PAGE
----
Almost all teachers in England believe that an “action-focused climate change curriculum” should be incorporated across subjects, with more than half saying that secondary school pupils should be taught to protest global warming.
The University of Bristol led the largest survey of its kind by asking primary (four to 11 years old) and secondary (11 to 18 years old) school teachers in England their views on climate change education, which is currently limited to science and geography lessons.
The findings, in the report “The views of teachers in England on an action-oriented climate change curriculum” published in Environmental Education Research, revealed that teachers “almost unanimously” believed that “action-focused” lessons should be incorporated across the whole curriculum, according to a University of Bristol press release published on Wednesday.
A majority (54 per cent) also believe the curriculum should extend to “participation in civil disobedience” at secondary school.
Three-quarters (72 per cent) of teachers are already talking about global warning with pupils, with almost all (97 per cent) of teachers in the country believing that climate change is manmade.
Almost one in five (19 per cent) thought that climate change was more important than funding STEM (science, technology, engineering, medicine) subjects.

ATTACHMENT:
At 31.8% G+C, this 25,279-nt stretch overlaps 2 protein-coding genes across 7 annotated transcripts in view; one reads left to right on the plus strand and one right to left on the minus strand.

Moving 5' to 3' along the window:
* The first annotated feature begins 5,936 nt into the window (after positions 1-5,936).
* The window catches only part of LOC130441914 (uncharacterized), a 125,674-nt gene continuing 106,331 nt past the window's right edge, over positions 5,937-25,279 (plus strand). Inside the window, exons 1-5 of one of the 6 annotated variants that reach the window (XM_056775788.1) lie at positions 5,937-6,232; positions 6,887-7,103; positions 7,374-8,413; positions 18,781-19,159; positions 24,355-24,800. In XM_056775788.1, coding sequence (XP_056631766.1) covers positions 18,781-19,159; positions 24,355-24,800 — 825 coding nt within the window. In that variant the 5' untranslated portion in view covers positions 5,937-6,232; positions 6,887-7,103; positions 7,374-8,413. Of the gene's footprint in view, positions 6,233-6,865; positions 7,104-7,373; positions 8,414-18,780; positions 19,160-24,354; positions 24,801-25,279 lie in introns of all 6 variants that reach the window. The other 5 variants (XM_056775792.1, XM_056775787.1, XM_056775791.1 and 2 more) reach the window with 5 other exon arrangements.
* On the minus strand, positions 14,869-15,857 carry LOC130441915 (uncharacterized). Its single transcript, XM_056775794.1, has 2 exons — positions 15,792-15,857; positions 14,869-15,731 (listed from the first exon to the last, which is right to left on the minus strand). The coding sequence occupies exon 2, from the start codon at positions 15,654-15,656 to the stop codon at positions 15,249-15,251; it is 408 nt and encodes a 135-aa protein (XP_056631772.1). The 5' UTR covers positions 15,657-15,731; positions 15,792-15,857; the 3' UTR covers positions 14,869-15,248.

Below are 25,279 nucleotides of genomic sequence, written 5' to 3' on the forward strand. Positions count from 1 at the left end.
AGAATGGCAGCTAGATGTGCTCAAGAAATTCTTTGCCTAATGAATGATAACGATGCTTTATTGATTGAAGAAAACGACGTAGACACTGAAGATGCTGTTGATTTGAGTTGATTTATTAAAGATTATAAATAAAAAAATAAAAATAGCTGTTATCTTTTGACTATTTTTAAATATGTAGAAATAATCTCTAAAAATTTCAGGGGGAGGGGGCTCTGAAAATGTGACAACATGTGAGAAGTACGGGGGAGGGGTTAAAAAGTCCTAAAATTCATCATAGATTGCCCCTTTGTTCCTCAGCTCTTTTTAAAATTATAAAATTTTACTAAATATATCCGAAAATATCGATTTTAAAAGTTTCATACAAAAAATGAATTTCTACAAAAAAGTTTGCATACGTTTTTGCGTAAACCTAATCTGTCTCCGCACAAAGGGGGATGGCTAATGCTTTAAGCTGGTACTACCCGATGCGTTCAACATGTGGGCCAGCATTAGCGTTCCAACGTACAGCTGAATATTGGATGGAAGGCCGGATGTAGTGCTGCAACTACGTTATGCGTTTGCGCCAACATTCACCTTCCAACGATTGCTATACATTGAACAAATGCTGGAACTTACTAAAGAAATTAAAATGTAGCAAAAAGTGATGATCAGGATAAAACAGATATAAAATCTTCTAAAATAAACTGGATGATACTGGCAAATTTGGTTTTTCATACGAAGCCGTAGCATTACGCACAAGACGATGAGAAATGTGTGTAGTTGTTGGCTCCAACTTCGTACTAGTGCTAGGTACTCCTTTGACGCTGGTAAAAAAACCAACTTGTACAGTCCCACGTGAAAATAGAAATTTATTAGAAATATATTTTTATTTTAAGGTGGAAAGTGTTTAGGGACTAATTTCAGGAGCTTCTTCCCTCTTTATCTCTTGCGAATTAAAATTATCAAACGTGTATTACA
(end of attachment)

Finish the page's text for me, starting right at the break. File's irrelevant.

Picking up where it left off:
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The report’s lead author, Professor of Neuroscience and Education Paul Howard-Jones, said that the findings show teachers want their pupils to be informed about the so-called “climate emergency”, and that they are “ready and willing to move forward with radical, action-oriented programmes of education that can help students drive our response to climate change”.
Another of the paper’s authors also pinpointed the influence of the young climate change saint, Greta Thunberg — who was recently immortalised in bronze at the English University of Winchester — on children, with Professor Howard-Jones also implying young people were taking cues from Extinction Rebellion vandals, who have been branded “criminals” by the home secretary.
Children’s ‘passion’ for climate change has resulted in a rise of what the American Psychological Association described in 2019 as “eco-anxiety”. Similarly, psychologists in the UK found that young children were feeling anxiety and even grief in relation to alleged anthropogenic climate change.
In 2020, the BBC’s Newsround revealed that one in five youngsters between eight and 16 were having nightmares about climate change.
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